ISU Statement on Russia's war against Ukraine - Participation in international competitions of Skaters and Officials from Russia and Belarus

greenapple

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The Ruskies were a fad, which many of us have now tired of. Watching pure skating this season, for the first time in years, has really shown how gimmicky that whole situation had become. I really don't care if there are no quads in women's skating.

And I am also really enjoying watching all the young skaters and teams getting an opportunity to compete at the big competitions. Skating is not only more interesting this season, it is also exciting because in a lot of cases there are no clear cut winners.
 
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Holy Headband

Gubanova OGM2026 truther
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Sorry, I still love ballet style skaters the most. My favorites have all had that style...John Curry, Peggy Flemming, Toller Cranston, Paul Wylie, Sasha Cohen for a few examples. Heck I even remember how much I loved the short career of Yukina Ota and also Marin Honda when she was a well trained junior. Gorgeous movement on the ice. Right now I'm loving Levito and Broussard at their stages of development. I don't consider Eteri's skaters to be particularly balletic. Certainly not Trusova. And Scherbakova could not point her toes or turn out. Kostornaya was no ballerina either. Though her overall package was pretty great for a time. Valieva maybe more so balletic and I did like her until the drug test.

As a ballet fan (and one who used to take ballet lessons) I can tell you achieving this kind of style is very difficult and very hard work off the ice. A top ballet dancer is a life time of work just as a top skater is. For me if you can't skate with great carriage, stretch and line, I'm not as interested, although I enjoy seeing all the different styles. My favorites are always the onces who pay attention to carriage, line and extension. I'm glad the judges still seem to appreciate it too. I have lots of skating fan friends who love Midori Ito, Tonya Harding and Kaori the most. To each his own!
As a ballet fan I can tell you none of the skaters you mentioned have anything to do with ballet.
 

VGThuy

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And I don’t think anybody said they dislike skaters with balletic qualities, who pay attention to detail, and emphasize carriage. What I do think is distracting is when some young skaters over-emphasize a balletic “look” but are seriously underdeveloped in important areas of skating.
 

coppertop1

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The Ruskies were a fad, which many of us have now tired of. Watching pure skating this season, for the first time in years, has really shown how gimmicky that whole situation had become. I really don't care if there are no quads in women's skating.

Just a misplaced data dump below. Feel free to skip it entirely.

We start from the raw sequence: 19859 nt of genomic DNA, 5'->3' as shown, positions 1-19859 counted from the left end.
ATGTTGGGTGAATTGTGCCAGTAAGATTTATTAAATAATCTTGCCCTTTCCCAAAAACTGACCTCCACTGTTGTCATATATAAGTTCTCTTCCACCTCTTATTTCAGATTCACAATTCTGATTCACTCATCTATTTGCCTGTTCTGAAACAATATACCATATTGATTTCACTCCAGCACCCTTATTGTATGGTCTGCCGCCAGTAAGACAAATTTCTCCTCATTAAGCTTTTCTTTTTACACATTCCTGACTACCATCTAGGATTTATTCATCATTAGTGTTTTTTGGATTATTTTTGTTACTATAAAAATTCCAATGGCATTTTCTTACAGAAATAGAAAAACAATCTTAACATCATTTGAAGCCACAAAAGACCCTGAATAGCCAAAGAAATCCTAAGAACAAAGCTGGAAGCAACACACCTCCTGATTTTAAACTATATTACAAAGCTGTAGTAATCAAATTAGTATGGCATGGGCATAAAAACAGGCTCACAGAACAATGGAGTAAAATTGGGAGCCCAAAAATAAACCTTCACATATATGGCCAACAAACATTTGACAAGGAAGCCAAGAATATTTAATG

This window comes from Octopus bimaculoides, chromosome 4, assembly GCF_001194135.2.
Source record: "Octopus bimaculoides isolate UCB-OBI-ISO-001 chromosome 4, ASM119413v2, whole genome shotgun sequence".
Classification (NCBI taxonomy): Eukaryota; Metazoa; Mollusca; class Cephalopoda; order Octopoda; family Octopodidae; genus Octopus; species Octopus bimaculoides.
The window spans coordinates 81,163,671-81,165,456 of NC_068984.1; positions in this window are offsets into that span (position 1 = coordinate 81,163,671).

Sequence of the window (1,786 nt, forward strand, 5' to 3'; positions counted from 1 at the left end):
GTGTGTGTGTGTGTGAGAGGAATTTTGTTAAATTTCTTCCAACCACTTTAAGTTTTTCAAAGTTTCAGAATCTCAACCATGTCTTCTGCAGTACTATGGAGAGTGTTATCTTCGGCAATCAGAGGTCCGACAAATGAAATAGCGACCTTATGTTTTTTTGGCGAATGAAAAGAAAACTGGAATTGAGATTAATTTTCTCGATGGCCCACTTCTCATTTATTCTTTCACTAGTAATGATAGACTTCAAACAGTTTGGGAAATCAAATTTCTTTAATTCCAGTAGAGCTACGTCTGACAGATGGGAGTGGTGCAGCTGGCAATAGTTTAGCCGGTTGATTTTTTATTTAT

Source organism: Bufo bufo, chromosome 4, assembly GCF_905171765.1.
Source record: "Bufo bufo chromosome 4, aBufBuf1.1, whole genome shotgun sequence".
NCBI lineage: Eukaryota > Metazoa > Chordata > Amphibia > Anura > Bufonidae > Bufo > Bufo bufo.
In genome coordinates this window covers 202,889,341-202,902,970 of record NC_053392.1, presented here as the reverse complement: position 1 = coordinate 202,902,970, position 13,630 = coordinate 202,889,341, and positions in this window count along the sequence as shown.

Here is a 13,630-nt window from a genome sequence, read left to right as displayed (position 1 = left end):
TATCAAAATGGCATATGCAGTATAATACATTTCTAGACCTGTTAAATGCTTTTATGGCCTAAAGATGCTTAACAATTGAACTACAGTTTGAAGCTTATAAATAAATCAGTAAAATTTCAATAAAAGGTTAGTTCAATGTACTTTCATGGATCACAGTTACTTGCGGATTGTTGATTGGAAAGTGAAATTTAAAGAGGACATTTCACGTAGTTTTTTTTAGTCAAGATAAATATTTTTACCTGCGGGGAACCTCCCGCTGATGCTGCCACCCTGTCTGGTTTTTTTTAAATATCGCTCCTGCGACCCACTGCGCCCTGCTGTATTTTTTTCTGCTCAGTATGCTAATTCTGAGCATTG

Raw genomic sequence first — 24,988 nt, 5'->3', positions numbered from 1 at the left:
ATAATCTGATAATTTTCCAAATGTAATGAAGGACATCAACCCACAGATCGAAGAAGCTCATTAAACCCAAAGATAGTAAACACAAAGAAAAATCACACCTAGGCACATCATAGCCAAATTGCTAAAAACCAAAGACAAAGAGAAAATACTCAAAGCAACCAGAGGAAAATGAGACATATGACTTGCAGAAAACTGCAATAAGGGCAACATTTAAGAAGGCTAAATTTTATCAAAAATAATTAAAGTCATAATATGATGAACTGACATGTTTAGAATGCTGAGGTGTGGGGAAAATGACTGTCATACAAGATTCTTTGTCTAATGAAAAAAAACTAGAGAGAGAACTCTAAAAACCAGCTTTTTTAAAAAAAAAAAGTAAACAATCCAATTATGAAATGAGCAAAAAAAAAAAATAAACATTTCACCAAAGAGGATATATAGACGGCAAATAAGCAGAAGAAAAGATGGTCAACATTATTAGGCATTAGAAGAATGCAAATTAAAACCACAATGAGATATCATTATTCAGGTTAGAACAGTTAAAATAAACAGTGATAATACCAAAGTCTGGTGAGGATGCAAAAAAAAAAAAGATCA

And I am also really enjoying watching all the young skaters and teams getting an opportunity to compete at the big competitions. Skating is not only more interesting this season, it is also exciting because in a lot of cases there are no clear cut winners.
That really does sum it up. I was watching the women's competition at the 2010 Vancouver Olympics and it really struck me how much older and more polished the field seemed.
 

Trillian

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And I don’t think anybody said they dislike skaters with balletic qualities, who pay attention to detail, and emphasize carriage. What I do think is distracting is when some young skaters over-emphasize a balletic “look” but are seriously underdeveloped in important areas of skating.

Realistically, I think the biggest issue is the mindset that thin = balletic. Almost no skaters have professional-level dance training because there are only so many hours in the day, but there are obviously some (including many of those @mtnskater listed) who have a higher level of body control, attention to detail, etc. in their movements on the ice. Ballet (or whatever kind of dance) purists aren’t going to recognize it as ballet (etc.) because it’s not - it’s figure skating - but there is a general tool bag of dance-related skills that some skaters have developed more than others. And there’s nothing wrong with appreciating those qualities as a fan.

The problem with “balletic” (besides, as the ballet folks like to remind us, that this is not ballet) is that it’s often used to refer to skaters’ bodies instead of whatever they’re doing with their bodies. Obviously many fans don’t intend it that way - I know it’s been used as shorthand forever - but it’s kind of a loaded word in a skating context.
 

Dobre

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Well, I disagree. I think the carriage one can obtain from ballet early in life tends to hold a skater in good stead in the long run. It doesn't mean the athlete is "finished" but it seems to give them a much stronger sense of body awareness when it comes to executing choreography. Those athletes are ahead of the game even if not yet fully developed.

Meanwhile, I feel for the choreographers of athletes like Kraznozhon & Grassl who seem to try very hard but don't have that sense of carriage & position.
 

Bouffantrex

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That really does sum it up. I was watching the women's competition at the 2010 Vancouver Olympics and it really struck me how much older and more polished the field seemed.
Again, you are completely on point. I noticed this competition was uploaded to YouTube recently, so I took a gander, and I was stunned at how much more enjoyable the ladies' skating was back then. And that applies to the entire field, not just the medalists.

I'm feeling charitable tonight, so I won't solely blame Russia for the degradation of women's figure skating, as there have been some enjoyable Russian skaters over the past decade, but I do place a bulk of blame on the Tutberidze school of skating, along with the judges for vastly overscoring these skaters.

I will also note it was remarkably refreshing to watch figure skating without vocal music. I realize this comes down to the matter of taste, and to be honest, I pity those who do not share my opinion. But when lyrics were restricted, we saw significantly more variety in program styles and genres.